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Improving customer experience with analytics

8th May 2017
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Online analytics scripts like Google Analytics and Mixpanel contain a wealth of information about your website visitors. Apart from providing marketers with holistic and visitor-level information about factors like the source of traffic, the location of the visitor, their engagement rate and product interests, the data from these tools may also be aggregated to derive more insightful information about your customers that can then be used to provide better experience.

Identify bottlenecks in interaction

There are multiple reasons why a targeted customer visiting your product page may not end up buying from you. This could range from product-related factors (price, size, etc.) to logistics and website-related issues (transaction fee, slow website, etc.). Most of the leading analytics tools in the market today, including Google Analytics, come with features that let marketers view the behavioral flow of their website visitors. This feature allows marketers to identify the pages that contribute the highest to visitor bounce and is thus critical in identifying bottlenecks in customer navigation.

Segmenting your customers

Advertisers swear by remarketing. This is the process of reaching out to your non-converting website visitors through follow-up advertising. One mistake that many advertisers commit is to put all non-converting visitors into one bucket and target all of them with the same ads. This is not only going to be ineffective, it ruins customer experience and is the reason why many customers feel remarketing is ‘creepy’.

Google Analytics comes with advance segmenting tools that can dramatically improve the way you segment your visitors. For instance, you could create a unique segment that targets 18-24 year old male visitors who exited at the checkout page. Or, you could target all visitors who landed from a specific search query on Google and spent less than 15 seconds on your website. These segments can then be passed on to your advertising tool for remarketing.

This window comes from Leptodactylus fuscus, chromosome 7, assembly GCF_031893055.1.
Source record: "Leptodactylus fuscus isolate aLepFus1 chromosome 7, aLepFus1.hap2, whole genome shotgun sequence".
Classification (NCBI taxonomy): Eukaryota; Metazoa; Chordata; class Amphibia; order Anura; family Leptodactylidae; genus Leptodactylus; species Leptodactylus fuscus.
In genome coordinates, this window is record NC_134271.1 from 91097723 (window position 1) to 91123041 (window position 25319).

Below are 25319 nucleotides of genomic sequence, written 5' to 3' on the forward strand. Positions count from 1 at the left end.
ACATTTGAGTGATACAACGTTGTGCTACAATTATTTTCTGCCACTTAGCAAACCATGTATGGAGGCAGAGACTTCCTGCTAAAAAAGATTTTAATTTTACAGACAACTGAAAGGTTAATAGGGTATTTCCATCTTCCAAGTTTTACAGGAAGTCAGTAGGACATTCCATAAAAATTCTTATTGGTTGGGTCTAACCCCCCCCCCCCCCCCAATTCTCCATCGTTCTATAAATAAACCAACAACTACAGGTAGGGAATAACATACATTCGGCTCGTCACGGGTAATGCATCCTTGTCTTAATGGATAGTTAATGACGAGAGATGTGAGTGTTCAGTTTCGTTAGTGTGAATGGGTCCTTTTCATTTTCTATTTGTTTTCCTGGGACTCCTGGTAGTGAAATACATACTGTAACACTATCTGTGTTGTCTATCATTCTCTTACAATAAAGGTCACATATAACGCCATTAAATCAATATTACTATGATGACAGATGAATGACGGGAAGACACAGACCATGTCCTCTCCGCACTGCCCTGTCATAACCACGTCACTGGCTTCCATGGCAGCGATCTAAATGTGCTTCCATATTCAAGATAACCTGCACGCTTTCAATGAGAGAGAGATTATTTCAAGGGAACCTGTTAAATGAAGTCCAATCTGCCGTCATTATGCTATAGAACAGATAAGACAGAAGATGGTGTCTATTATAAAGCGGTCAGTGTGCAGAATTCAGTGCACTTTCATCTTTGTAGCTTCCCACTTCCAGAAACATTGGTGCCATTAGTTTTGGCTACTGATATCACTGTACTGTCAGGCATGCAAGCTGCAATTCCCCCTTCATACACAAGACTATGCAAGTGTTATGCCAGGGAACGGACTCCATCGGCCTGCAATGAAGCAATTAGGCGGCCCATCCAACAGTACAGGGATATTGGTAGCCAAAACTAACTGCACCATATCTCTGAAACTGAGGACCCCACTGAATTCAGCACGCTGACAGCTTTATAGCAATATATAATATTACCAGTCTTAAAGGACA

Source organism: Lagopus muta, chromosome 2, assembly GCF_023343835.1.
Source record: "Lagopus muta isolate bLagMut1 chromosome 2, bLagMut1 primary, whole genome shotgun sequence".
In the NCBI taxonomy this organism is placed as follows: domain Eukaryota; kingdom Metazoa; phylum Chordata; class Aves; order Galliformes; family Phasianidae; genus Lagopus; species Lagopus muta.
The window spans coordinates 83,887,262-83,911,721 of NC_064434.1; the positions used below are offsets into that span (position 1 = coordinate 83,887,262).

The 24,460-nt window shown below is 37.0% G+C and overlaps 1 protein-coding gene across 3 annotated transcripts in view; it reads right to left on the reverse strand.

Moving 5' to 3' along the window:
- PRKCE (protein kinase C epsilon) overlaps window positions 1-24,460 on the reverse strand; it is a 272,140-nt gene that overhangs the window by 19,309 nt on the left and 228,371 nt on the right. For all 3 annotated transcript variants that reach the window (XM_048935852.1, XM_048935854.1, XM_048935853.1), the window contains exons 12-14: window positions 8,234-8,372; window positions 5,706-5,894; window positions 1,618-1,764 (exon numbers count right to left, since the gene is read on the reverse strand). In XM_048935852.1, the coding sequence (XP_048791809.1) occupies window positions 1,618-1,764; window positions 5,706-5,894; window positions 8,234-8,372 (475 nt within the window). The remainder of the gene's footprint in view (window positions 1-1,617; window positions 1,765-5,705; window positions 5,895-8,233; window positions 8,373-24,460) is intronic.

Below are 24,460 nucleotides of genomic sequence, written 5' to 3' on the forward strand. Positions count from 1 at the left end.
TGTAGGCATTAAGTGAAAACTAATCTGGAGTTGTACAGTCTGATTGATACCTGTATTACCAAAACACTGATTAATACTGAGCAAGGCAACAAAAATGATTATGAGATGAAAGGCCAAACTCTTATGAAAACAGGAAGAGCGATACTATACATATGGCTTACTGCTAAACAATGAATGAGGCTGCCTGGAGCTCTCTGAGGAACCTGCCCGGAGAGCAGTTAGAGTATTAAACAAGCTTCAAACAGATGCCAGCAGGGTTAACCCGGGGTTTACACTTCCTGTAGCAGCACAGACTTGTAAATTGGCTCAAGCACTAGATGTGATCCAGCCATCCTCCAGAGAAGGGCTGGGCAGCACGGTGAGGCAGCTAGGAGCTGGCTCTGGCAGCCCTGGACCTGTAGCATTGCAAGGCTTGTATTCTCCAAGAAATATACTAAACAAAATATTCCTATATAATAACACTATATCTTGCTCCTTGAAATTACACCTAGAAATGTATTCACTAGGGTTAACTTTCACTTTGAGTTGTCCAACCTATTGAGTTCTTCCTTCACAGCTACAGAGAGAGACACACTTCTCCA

Segmenting does not have to necessarily be for remarketing alone. Segment information from your analytics software can also be passed on to your helpdesk to take remedial action or be shared with your warehouse for demand planning.

Multi-form user behavior

Analytics tools traditionally contained a lot of false-positives. This is because these scripts studied behavior over every visitor session. What this means is that a visitor who browses through your products at work, but comes back to buy them from a home computer would be accounted as two sessions - one that converted and one that did not. User behavior analysis derived from such faulty analytics data is bound to be misleading. The subsequent marketing efforts may ruin customer experience since the product shall continue to be sold to a customer who has already purchased your product.

Google Analytics launched Universal Analytics a couple of years back that included one powerful feature - the User ID. This was a unique marker that websites could pass on to Google and this helped the software process the visitor information more accurately. With User ID, a business could comprehensively understand the behavior of their customers regardless of what device they are interacting from.

ECommerce analytics

No industry relies on Google Analytics for visitor insights as much as eCommerce. Online shopping websites rely completely on analytics to understand why certain visitors behave the way they do. A few years back Google rolled out ‘Enhanced eCommerce’ that is similar to behavioral flow, but targeted at eCommerce websites. Using this feature, retailers can now gain insights to questions like why a visitor clicked on one product over another, what are the hot spots within the page that gain the most eyeballs, how every product copy measure in terms of conversion, etc.

In each of these cases, analytics tools not only help a business in knowing what their visitors do, they also provide inputs on what they don’t do. All this information helps businesses understand customer behavior and thus design a website that offers the best experience to its visitors.

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